Declining SMME index indicates narrowing entrepreneurial supply base
Although South Africa has not yet entered a recession, the overall index clearly reflects slower growth over the last few years.
Both the number of employers and the number of self-employed has declined to just above 2-million, representing around 13.3% of South Africans at work. This is the lowest percentage since the Absa SME index began and extremely low for an emerging-market economy. The number of employers declined by 2.5% for the year to end March 2014, which is not only faster than the GDP decline for the year, but also the biggest decline in two years.
“The Absa SME index began declining in Q3 2013 and is continuing. While other numbers such as overall employment have improved, the number of employers and self-employed has not. South Africa’s economy clearly needs more resilient entrepreneurs,” says Happy Ralinala, Head of Absa Business Banking.
Self-employed take the brunt of the economic strain
Sluggish economic conditions over the last two years have had a significant effect on the self-employed, with the number of people running their own businesses in decline for five consecutive quarters. The number of self-employment individuals declined by 6.8% over the last year to 1 253 000 adults. There was a 2.9% decline between Q4 2013 and Q1 2014, leaving the self-employment number at its lowest since the Absa SME index was first initiated in 2008.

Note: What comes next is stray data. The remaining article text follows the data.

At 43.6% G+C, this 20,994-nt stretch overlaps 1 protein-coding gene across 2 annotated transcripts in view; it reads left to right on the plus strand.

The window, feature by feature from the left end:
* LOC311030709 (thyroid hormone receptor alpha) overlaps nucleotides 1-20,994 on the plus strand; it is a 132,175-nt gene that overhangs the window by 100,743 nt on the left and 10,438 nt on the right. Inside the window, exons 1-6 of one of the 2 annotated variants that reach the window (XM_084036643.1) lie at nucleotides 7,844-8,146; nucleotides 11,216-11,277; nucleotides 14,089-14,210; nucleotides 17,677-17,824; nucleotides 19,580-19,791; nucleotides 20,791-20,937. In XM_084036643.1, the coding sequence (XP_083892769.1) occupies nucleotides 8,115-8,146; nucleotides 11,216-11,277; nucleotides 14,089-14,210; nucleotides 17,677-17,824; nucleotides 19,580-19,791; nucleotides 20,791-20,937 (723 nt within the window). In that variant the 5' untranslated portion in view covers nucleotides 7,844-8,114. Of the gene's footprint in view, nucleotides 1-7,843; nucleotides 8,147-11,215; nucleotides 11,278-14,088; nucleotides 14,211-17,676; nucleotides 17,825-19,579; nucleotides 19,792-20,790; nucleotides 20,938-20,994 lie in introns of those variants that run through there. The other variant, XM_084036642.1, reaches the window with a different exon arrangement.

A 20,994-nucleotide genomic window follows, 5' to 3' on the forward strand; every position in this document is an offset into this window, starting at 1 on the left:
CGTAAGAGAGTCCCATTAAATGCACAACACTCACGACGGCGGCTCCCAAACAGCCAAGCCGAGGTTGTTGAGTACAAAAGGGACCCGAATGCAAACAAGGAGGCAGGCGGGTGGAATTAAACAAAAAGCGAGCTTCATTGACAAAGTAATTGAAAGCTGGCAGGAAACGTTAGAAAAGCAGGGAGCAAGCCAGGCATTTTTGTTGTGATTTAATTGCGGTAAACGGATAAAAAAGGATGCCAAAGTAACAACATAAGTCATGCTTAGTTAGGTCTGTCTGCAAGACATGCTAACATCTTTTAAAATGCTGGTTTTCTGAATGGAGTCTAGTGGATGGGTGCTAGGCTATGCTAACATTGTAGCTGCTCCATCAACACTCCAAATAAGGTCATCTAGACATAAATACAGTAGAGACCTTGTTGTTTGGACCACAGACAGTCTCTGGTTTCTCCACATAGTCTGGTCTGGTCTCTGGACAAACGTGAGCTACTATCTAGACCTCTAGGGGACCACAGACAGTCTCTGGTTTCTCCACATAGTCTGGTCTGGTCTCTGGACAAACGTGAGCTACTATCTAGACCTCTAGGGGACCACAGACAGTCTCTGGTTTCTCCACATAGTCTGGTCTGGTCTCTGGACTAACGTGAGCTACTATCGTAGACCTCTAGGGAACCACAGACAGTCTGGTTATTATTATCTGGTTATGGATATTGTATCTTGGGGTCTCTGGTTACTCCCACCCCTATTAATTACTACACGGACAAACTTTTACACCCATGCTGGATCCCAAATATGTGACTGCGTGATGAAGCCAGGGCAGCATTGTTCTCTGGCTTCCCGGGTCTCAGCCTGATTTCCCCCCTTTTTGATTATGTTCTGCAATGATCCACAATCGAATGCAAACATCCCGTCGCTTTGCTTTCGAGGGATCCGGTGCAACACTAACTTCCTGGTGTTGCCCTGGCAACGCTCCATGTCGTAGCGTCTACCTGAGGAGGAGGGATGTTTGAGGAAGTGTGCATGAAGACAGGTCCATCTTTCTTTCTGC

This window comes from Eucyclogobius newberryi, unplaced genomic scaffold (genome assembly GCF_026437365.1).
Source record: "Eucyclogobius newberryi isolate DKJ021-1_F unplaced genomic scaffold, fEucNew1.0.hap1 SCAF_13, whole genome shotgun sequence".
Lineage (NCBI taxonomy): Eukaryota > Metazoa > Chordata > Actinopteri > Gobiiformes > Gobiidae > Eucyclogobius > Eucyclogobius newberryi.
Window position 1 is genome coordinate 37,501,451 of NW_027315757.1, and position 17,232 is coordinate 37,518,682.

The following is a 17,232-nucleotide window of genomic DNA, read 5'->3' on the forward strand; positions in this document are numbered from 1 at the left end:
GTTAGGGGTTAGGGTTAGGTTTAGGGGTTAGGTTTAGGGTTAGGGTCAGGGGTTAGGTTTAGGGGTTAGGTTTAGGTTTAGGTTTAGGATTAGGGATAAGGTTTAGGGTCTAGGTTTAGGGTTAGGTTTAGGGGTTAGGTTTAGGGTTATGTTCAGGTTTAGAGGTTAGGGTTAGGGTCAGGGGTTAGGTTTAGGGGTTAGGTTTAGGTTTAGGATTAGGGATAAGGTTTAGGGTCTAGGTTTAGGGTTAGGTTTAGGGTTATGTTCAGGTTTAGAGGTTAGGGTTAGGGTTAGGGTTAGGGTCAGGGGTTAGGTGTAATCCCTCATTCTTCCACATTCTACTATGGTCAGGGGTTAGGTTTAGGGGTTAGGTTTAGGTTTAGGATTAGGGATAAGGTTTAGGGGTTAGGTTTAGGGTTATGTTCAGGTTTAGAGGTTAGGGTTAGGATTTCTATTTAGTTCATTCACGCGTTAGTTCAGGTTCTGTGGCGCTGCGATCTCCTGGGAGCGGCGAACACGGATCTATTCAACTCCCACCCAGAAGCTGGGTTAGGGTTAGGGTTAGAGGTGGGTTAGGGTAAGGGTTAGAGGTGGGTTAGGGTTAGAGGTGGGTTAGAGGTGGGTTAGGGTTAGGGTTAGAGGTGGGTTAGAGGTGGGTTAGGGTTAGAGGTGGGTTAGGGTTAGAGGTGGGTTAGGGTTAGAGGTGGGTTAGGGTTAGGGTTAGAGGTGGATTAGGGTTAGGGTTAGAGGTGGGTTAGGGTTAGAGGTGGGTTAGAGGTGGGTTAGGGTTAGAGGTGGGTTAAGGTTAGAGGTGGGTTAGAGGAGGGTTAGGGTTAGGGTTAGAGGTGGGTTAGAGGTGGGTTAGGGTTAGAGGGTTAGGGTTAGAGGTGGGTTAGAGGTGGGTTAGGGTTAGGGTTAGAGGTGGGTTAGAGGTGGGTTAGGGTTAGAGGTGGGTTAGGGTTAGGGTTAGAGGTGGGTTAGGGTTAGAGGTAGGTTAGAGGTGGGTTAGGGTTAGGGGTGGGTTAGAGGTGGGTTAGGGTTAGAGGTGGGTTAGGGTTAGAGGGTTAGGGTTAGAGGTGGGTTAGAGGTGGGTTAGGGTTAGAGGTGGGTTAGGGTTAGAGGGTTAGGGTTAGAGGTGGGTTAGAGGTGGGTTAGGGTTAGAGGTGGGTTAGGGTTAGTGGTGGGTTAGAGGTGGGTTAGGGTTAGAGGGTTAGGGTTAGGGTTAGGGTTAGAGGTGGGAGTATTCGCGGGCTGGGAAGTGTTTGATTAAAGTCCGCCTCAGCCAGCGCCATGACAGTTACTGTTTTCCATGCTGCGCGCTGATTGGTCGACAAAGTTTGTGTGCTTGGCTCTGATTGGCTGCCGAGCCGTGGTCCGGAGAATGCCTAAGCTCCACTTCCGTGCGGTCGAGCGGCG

“Upheaval in the South African economy is affecting the natural formation of smaller businesses. The number of self-employed stepping up to become employers themselves seems to have run out of steam. It is clear from our research that South Africa’s self-employed numbers are in rapid decline compared with the rest of Africa, where nearly half of the workforce is self-employed,” says Ralinala.
The increase in fuel prices has further added to the already considerable pressure on SMEs, having increased by 138% since the start of 2009. This, coupled with electricity price increases and e-tolling, has forced many SMEs to become even leaner.
“With critical sectors of our economy under severe pressure, there is a pressing need for the public and private sectors to create a supporting, access-conducive environment to nurture small enterprises. SMEs play a crucial role in our economy and are under increasing pressure to survive in the face of a protracted economic downturn,” concludes Ralinala.